I'm glad to recommend accompaniments for the meat analogs in this book and in some cases describe their preparation. But the recipes I concentrate on here are newly-created recipes for meat clones, recipes that will help you and your friends think of the entrees as meat.

Why I Wrote This Book

For more than thirty years I looked for a book like this one—until realizing that I myself could create such a book. Since discovering in the 1970s that an operation to remove my gallbladder left me unable to digest meat, I experimented with soy protein to create many meat-free main entrees. I had collected a file full of favorites and I found that I preferred my own creations over the commercial meat substitutes I purchased from health food stores.

Then, I discovered that when they were well prepared, my recipes deceived non-vegetarian guests into believing they were eating meat! That discovery turned out to be a lovely bonus. It reveals to traditional eaters that vegetarian food can seem like what they enjoy eating anyway, and it encourages "vergetarians" to stick to their desire to become real vegetarians.

Until recently—although I have been a successful cook and a published author for more than forty years—it never occurred to me that I could myself fill the large omission of a "meatless meat" cookbook in the book market. Like many other books that fill a need, this one was written by someone who wanted it for herself, as well as for others in the same category.

Health Benefits of TVP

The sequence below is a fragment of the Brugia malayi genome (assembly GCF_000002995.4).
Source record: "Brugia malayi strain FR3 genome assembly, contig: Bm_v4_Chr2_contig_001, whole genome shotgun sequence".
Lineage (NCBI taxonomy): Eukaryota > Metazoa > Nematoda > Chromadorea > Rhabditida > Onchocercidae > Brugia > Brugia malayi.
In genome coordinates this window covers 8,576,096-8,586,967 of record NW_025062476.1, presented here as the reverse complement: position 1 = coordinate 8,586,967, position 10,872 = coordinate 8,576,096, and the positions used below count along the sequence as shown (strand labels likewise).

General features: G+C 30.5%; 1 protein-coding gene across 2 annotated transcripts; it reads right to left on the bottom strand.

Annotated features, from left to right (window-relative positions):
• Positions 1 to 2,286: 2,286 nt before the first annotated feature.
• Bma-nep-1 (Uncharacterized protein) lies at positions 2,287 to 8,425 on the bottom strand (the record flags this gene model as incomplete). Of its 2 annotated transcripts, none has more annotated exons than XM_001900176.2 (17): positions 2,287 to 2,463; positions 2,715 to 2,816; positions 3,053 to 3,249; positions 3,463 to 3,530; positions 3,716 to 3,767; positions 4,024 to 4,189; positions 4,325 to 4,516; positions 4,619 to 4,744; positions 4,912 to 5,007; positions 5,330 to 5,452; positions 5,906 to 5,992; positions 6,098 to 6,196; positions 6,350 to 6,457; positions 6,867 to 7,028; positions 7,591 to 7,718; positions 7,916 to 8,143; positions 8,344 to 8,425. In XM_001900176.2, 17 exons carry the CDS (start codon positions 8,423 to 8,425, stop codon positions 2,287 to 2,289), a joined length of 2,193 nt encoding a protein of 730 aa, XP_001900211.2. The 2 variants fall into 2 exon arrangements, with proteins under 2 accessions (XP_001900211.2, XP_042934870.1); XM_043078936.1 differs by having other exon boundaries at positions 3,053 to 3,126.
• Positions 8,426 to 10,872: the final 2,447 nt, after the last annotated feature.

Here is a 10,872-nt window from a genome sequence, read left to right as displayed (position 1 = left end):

What got me started using textured vegetable protein was the surprisingly strong health benefits of using soy foods, benefits that are well documented by scientific studies. What kept me using it was learning that I could prepare delicious, meaty-tasting entrees with it. And since the discovery that eating low on the food scale helps preserve our earth, this book will appeal to environmentalists who are trying to turn vegetarian for altruistic reasons.

People who are used to eating meat and who have decided, for whatever reason, to cut down on meat or eliminate it from their diets will, in this book, discover many recipes that can help them make an easy and pleasurable transition into meat-free meals. It is easy and pleasurable, because their new diet will seem much like their old one.

I found most of these recipes simple to create. Once I got the hang of the few steps involved in using textured vegetable protein, I began searching my files for the meat dishes I used to enjoy and adapting them for use with TVP.

You can do it, too. You can retrofit many of your old favorites among meat dishes to taste much like the originals. After you've cooked with these recipes, why not try creating your own?